In the past, organizations typically used outsourcing to improve back-office operations through cost reduction and performance improvement. Today, disruptive outsourcing solutions are enabling competitive advantage by accelerating changes within those organizations that have the audacity and skill to leap over the technology chasm; for them, outsourcing can pioneer a northwest passage to top line growth, as well as to a more agile, effective back office. The focus has shifted from traditional work transfer to upfront transformation and automation. Organizations are recognizing that disruptive solutions can revolutionize the way they do business, and that “buying” capabilities in the marketplace is generally faster and more scalable than developing capabilities internally. Emerging solutions incorporating cloud and automation are empowering organizations to work smarter, scale faster, reach new markets, increase productivity and, ultimately, to gain competitive advantage.

As with many initiatives, organizations are finding that delivering competitive advantage through disruptive outsourcing solutions is anything but simple; effort and expertise are needed to address security and cyber risks, changing regulations, organizational resistance, skill gaps, and to help flatten fragmented processes. In this new world, place your bets on the brave and the good, and against the fearful and complacent.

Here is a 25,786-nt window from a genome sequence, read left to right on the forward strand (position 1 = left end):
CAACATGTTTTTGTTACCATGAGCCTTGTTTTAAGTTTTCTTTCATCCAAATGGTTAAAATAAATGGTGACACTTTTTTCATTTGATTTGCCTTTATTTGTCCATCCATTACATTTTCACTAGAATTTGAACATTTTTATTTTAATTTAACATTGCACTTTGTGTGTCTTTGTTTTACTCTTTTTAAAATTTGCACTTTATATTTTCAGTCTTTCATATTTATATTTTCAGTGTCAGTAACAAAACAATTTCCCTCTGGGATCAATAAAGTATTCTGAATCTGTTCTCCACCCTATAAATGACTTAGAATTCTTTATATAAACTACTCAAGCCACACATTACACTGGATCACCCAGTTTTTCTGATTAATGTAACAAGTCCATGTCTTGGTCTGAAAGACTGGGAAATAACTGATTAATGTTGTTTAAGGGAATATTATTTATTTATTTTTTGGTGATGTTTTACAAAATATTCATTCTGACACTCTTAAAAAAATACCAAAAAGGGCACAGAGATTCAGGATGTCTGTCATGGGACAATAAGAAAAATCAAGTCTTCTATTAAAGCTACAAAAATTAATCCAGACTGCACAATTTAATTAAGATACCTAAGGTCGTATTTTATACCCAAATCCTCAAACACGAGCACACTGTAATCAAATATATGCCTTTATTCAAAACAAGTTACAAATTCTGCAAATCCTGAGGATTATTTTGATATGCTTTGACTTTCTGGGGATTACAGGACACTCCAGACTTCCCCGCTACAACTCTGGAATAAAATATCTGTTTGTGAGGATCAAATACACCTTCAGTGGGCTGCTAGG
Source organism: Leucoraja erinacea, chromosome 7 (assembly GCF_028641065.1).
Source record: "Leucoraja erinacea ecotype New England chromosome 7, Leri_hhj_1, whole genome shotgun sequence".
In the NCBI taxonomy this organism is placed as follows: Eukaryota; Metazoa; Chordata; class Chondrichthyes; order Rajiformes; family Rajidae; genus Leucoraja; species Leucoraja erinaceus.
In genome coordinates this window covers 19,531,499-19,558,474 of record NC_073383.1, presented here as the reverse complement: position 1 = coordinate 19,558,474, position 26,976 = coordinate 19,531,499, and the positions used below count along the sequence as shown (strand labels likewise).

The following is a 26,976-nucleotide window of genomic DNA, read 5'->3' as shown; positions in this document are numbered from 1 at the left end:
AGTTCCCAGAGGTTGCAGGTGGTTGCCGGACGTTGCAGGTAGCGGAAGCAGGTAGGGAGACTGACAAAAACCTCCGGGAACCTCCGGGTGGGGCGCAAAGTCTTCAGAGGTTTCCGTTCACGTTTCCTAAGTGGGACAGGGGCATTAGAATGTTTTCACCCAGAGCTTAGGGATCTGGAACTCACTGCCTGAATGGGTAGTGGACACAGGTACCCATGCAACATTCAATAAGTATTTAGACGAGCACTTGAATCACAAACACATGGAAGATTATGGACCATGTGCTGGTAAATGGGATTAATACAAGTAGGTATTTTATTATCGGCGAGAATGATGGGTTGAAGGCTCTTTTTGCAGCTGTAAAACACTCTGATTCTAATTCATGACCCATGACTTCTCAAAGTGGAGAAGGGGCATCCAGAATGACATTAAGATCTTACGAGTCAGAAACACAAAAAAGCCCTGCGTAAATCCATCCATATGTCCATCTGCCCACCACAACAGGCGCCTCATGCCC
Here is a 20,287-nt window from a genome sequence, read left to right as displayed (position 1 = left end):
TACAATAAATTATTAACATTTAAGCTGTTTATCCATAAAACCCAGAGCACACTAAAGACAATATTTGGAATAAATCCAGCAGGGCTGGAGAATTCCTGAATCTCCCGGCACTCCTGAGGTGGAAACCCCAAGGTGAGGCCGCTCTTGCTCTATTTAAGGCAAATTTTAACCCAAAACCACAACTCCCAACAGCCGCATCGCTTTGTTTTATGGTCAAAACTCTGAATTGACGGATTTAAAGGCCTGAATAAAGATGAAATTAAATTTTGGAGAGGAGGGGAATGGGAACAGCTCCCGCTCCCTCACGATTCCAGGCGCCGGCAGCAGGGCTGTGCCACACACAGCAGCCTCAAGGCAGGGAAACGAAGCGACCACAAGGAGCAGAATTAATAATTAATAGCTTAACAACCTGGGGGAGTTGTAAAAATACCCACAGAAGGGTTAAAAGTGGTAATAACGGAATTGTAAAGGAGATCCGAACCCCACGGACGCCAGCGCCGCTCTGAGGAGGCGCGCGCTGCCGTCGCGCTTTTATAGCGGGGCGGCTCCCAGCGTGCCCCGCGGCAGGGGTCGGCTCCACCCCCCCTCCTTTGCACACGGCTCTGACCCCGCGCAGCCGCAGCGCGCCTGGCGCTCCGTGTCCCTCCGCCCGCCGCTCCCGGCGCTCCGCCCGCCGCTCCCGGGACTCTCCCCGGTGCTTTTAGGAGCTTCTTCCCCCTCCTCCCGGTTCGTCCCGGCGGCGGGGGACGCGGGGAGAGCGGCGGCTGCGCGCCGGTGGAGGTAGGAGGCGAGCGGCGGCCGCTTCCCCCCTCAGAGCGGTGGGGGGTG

This report emerges from the insights we gathered from our survey participants, who generously shared the lessons they have learned from their outsourcing experiences, coupled with our own insights garnered over many years of experience working with our clients on both outsourcing and emerging technologies. We look forward to discussing your perspective on our report with you.

Published 2018 | Deloitte

A pursuit to create 192,000 jobs by 2030

It is a common misconception that outsourcing leads to job losses and retrenchments. This is quite far-off given that the advantages far outweigh the advantages. The South African outsourcing industry has been identified as a catalyst for socio-economic growth and is set to grow our GDP significantly. With a rising English speaking population, favourable time-zone and weakened currency, South Africa provides a significant cost differential for multinationals seeking favourable offshoring destinations.